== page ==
“The malloc() function allocates size bytes and returns a pointer to the allocated memory. The memory is not initialized. If size is 0, then malloc() returns either NULL, or a unique pointer value that can later be successfully passed to free().”
Recently I was attending a session and the speaker said in between about “malloc” system call. It made this blog..
Ah… Is malloc a system call ? NO.. NO.. NO.. malloc is not a system call.. First of all let me explain what malloc() is.. In simple terms, memory can be assigned either statically or dynamically.. malloc() is a routine which can be used to allocate memory in dynamic way.. But please note that “malloc” is not a system call, it is provided by C library..
The memory can be requested at run time via malloc call and this memory is returned on “heap” ( internal?) space. Before getting into the details of malloc() call, let me explain the (s)brk() ( “brk” family) calls.. brk() call can be used to expand/shrink the heap space. More precicely “brk()” call can be used to adjust “data” segment of a program.
malloc() routine make use of brk() calls to do this job. Library calls should give us more performance than the system call.. brk() call is executed with a batch of malloc requests . Now, Is it only “brk()” call is used by malloc routine ? No, there is one more dependent call called “mmap()” . The decision on when to use “brk() and when to use “mmap()” is taken by C library. That said, some of the parameters of C library decide whether it has to go ahead with the “brk()” or “mmap()” way.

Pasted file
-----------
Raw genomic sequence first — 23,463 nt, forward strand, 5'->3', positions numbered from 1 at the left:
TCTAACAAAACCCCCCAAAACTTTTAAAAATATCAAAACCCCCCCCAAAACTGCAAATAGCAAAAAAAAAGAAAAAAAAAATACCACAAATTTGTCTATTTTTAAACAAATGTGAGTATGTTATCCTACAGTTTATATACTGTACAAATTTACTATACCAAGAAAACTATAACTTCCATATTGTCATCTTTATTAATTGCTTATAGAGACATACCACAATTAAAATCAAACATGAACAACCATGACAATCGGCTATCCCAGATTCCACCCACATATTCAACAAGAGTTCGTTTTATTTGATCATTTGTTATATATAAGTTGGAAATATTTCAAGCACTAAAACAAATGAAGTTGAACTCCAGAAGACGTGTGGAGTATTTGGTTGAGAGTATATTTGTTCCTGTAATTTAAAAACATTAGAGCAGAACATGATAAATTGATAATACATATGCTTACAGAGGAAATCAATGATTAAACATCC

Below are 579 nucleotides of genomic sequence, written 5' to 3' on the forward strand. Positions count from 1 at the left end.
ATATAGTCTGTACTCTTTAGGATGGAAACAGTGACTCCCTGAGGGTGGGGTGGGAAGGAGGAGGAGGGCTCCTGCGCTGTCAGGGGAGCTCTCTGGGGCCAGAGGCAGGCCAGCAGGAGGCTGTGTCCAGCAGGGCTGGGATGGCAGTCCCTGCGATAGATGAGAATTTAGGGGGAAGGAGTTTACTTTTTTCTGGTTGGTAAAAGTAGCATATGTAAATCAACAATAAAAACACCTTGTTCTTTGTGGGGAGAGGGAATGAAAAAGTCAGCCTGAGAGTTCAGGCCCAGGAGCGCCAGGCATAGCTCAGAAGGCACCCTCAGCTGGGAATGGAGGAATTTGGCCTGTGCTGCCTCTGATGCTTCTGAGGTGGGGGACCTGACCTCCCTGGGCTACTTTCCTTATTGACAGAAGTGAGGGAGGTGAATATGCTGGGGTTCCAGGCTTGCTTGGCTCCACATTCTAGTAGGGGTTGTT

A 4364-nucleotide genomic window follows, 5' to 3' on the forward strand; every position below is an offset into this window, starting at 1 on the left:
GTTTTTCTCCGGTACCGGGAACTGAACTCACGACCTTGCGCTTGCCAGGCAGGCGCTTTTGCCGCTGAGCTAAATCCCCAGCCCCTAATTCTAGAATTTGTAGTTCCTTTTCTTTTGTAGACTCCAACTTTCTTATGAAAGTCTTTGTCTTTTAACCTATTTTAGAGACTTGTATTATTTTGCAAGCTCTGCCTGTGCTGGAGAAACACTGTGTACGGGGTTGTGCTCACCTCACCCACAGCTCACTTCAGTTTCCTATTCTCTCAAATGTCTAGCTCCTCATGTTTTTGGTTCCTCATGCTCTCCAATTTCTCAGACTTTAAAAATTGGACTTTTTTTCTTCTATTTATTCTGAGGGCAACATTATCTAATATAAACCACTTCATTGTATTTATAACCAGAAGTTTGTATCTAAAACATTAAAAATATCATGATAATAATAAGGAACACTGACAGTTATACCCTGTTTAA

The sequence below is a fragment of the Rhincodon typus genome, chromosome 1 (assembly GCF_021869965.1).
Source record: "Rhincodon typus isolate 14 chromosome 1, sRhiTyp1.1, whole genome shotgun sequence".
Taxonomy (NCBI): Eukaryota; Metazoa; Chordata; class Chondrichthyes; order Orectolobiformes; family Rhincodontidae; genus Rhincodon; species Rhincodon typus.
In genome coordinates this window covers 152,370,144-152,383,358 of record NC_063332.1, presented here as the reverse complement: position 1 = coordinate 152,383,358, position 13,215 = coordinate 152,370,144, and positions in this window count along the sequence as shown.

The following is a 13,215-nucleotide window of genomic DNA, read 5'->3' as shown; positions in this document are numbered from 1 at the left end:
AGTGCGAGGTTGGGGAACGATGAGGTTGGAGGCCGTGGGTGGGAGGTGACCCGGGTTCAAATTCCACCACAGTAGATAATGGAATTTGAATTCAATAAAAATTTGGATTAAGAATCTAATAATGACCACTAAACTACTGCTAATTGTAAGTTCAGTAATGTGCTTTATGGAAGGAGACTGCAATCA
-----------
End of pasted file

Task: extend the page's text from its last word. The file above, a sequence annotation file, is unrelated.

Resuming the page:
This is documented in man page of malloc.
Normally, malloc() allocates memory from the heap, and adjusts the size of the heap as required, using sbrk(2). When allocating blocks of memory larger than MMAP_THRESHOLD bytes, the glibc malloc() implementation allocates the memory as a private anonymous mapping using mmap(2). MMAP_THRESHOLD is 128 kB by default, but is adjustable using mallopt(3). Allo‐ cations performed using mmap(2) are unaffected by the RLIMIT_DATA resource limit (see getrlimit(2)).
I am sure it is pretty much clear from above. As you can see in the man page, “malloc()”, realloc(), “calloc()”, “free()” all lives in the same family.. 🙂
Now you have to say , Is malloc() a system call ?